Blast furnaces, water and winding towers: conceptual images of industrial structures were known as the centre of Hilla Becher's work. Together with her husband Bernd Becher (1931–2007) she founded the influential Becher school of photography. Working in sober black and white, the couple achieved world-wide acclaim for their typological studies of industrial architecture. Their life's work was honoured with a multitude of distinguished awards including the Golden Lion for Sculpture at the 44th Biennial in Venice (1990), the Erasmus Award (2002), and the Hasselblad Foundation International Award in Photography (2004). Only last year, Hilla Becher accepted the Großer Rheinischer Kulturpreis in Dusseldorf.
"She was an accomplished photographer and a fantastic woman," says
Gabriele Conrath-Scholl, director of the Photography Collection/SK Cultural Foundation. Hilla Becher maintained a close connection with the organisation for the past twenty years. In 1995 the Photography Collection/SK Cultural Foundation began a collaboration with her and her husband, Bernd Becher (who passed away in 2007) to secure and overhaul a significant portion of the Becher archives. The results of this collaboration have since been presented in numerous exhibitions and publications.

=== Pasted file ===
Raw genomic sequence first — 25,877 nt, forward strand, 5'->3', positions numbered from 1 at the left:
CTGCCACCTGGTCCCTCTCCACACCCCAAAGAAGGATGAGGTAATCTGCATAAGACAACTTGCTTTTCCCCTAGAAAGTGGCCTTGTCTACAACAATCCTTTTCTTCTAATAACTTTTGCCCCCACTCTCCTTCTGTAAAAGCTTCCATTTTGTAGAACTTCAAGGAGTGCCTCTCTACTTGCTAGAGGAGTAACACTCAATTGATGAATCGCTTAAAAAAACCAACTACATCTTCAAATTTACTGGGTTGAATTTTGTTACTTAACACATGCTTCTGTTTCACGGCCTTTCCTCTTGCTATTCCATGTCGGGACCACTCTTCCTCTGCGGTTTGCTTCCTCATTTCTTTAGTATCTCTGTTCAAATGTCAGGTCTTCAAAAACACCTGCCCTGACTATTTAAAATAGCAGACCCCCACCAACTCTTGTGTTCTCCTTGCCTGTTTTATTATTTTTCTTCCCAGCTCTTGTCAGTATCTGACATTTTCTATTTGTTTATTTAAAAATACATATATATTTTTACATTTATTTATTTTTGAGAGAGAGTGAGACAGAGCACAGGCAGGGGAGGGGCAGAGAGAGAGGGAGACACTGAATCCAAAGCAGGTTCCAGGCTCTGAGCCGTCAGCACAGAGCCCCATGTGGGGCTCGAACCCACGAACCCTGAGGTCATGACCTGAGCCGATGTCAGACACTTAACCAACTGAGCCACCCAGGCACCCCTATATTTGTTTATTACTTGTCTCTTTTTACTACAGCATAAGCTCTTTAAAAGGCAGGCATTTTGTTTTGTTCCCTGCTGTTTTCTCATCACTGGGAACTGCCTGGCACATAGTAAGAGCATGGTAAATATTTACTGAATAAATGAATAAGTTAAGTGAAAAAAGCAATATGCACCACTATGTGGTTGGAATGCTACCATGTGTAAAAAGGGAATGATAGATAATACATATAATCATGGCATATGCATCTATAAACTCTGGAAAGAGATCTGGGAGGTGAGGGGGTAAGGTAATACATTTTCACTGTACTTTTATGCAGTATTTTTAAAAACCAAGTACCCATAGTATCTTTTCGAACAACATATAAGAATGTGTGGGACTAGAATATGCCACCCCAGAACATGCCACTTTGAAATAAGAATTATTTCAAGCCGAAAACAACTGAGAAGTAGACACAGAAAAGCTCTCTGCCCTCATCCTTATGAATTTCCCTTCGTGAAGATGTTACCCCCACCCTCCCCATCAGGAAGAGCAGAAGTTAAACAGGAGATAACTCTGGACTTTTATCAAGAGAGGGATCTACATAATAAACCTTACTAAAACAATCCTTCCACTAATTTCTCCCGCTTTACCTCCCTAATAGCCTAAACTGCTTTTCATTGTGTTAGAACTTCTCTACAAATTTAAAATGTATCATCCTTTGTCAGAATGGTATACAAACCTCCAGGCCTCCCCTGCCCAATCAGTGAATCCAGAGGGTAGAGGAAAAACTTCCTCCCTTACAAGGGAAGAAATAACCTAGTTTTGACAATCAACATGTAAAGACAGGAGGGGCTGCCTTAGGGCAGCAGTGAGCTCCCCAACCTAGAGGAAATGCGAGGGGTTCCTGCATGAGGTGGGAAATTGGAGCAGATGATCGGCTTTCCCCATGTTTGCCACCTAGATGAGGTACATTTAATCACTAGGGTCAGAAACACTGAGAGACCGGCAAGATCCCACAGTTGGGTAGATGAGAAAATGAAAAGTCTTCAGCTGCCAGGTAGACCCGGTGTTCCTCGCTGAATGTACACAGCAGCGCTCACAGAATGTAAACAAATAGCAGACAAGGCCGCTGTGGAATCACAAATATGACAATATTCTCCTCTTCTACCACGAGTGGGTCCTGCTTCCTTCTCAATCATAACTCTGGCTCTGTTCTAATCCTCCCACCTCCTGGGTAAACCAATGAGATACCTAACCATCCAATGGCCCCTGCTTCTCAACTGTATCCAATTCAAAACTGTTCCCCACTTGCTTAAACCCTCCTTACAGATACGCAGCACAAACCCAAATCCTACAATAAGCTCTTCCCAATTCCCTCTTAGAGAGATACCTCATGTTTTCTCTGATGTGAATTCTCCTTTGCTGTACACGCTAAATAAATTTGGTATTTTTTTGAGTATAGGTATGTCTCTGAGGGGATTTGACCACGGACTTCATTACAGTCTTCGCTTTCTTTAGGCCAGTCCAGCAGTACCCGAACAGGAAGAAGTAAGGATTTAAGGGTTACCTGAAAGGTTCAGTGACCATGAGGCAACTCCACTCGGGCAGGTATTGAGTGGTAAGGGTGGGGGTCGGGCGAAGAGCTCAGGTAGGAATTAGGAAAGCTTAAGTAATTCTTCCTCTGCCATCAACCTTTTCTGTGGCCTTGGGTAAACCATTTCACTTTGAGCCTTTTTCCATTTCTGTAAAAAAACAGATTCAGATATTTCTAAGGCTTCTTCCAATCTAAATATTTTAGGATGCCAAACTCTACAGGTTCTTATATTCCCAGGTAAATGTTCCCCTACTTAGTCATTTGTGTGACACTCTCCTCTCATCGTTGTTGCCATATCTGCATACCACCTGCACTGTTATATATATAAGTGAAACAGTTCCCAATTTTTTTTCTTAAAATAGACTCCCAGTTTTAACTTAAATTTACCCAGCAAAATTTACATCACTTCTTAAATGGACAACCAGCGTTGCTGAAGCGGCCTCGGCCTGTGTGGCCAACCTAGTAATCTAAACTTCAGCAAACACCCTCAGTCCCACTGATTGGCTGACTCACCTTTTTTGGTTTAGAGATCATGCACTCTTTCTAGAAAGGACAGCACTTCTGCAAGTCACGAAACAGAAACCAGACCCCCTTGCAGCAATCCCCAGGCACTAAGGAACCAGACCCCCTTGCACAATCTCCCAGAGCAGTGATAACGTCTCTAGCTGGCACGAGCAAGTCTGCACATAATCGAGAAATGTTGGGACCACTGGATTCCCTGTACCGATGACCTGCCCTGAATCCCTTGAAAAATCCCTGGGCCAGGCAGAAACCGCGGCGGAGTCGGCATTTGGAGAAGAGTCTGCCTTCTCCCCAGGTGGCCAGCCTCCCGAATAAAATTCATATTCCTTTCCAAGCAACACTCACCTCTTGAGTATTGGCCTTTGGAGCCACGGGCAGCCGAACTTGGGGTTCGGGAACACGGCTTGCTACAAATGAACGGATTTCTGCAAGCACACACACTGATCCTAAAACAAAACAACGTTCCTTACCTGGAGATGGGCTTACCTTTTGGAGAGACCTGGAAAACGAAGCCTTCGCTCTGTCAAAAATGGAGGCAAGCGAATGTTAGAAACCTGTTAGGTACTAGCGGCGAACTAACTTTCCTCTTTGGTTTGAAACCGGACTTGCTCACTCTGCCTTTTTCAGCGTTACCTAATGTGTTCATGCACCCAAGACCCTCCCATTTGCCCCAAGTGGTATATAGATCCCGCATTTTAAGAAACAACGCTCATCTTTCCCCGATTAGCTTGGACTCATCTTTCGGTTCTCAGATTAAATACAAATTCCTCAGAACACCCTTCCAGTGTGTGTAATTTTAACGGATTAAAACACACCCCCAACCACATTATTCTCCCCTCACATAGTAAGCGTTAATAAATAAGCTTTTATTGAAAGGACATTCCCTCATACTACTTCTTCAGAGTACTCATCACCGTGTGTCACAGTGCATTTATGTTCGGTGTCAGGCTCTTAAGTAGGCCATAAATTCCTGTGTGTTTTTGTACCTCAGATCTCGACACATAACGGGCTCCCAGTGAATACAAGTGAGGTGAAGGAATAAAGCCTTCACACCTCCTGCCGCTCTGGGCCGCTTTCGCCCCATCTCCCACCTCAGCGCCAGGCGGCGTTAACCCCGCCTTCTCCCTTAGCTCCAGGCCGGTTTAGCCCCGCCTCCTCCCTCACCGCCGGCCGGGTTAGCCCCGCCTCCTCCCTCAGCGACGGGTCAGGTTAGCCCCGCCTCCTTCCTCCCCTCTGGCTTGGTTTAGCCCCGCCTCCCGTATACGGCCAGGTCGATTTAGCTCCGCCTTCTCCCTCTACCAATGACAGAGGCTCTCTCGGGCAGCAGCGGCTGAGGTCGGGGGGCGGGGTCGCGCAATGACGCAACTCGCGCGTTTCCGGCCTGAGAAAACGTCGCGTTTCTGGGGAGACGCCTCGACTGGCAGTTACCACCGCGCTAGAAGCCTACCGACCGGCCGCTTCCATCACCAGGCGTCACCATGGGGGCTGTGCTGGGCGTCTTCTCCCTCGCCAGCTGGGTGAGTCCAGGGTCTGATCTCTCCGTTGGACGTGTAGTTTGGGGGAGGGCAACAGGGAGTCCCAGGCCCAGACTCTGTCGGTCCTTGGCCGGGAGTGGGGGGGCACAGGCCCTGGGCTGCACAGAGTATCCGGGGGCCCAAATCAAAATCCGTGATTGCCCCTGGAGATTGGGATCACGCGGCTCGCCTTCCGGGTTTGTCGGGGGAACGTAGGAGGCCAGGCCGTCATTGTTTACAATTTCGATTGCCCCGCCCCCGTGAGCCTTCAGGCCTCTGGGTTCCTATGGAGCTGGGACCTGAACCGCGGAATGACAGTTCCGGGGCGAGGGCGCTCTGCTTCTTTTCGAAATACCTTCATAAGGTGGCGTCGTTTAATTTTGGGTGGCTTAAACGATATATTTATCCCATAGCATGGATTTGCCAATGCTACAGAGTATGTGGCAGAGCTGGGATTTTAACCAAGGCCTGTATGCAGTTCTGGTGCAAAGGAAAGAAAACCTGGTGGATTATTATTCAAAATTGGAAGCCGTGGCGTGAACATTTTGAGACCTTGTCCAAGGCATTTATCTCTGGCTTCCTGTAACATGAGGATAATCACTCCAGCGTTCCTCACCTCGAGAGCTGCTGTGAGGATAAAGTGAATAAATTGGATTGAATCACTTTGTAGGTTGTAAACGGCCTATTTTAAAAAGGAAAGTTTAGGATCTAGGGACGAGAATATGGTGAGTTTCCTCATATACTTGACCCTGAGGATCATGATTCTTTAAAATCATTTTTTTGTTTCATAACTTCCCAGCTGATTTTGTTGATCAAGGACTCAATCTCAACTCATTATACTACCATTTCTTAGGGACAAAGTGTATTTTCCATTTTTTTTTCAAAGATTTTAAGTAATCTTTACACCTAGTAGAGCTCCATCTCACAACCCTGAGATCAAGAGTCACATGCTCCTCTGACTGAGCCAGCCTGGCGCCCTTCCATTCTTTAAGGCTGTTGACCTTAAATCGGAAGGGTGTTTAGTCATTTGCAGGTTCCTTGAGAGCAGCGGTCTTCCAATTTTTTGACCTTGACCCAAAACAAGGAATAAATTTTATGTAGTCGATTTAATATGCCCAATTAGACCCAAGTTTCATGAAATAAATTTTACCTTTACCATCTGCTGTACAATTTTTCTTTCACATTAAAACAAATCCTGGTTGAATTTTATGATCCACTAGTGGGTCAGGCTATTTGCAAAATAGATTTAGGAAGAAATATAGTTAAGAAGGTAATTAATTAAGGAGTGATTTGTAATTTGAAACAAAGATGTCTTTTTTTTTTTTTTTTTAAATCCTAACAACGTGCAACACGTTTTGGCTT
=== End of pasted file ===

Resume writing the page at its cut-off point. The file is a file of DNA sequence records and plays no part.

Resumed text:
"We knew and appreciated Bernd and Hilla Becher as outstanding personalities and artists, who will continue to be a great inspiration. They have significantly contributed to the formation and vision of our organisation," explains Gabriele Conrath-Scholl. In reference to Hilla Becher she says, "Her uniquely clear and logical perception, her intuitive certainty, her open attentiveness and her ever-positive, life-affirming nature will be sorely missed."
Highly Aesthetic Industrial Photography
Hilla Becher leaves behind an extensive body of work, compiled together with her husband over the course of fifty prolific years. With their images, they managed to draw our attention to the extraordinary aesthetics of industrial architecture. Bernd and Hilla Becher, who entertained as little vanity regarding the chronology of their names as they did in their approach to life, were the reason that documentary photography gained international acclaim as an artistic form of expression. Their so-called typologies – grids of photographs showing variants of a structure – are represented in high-ranking collections and museums around the world. Their legacy also includes a great number of monographs, and a sheer endless list of solo and group exhibitions.
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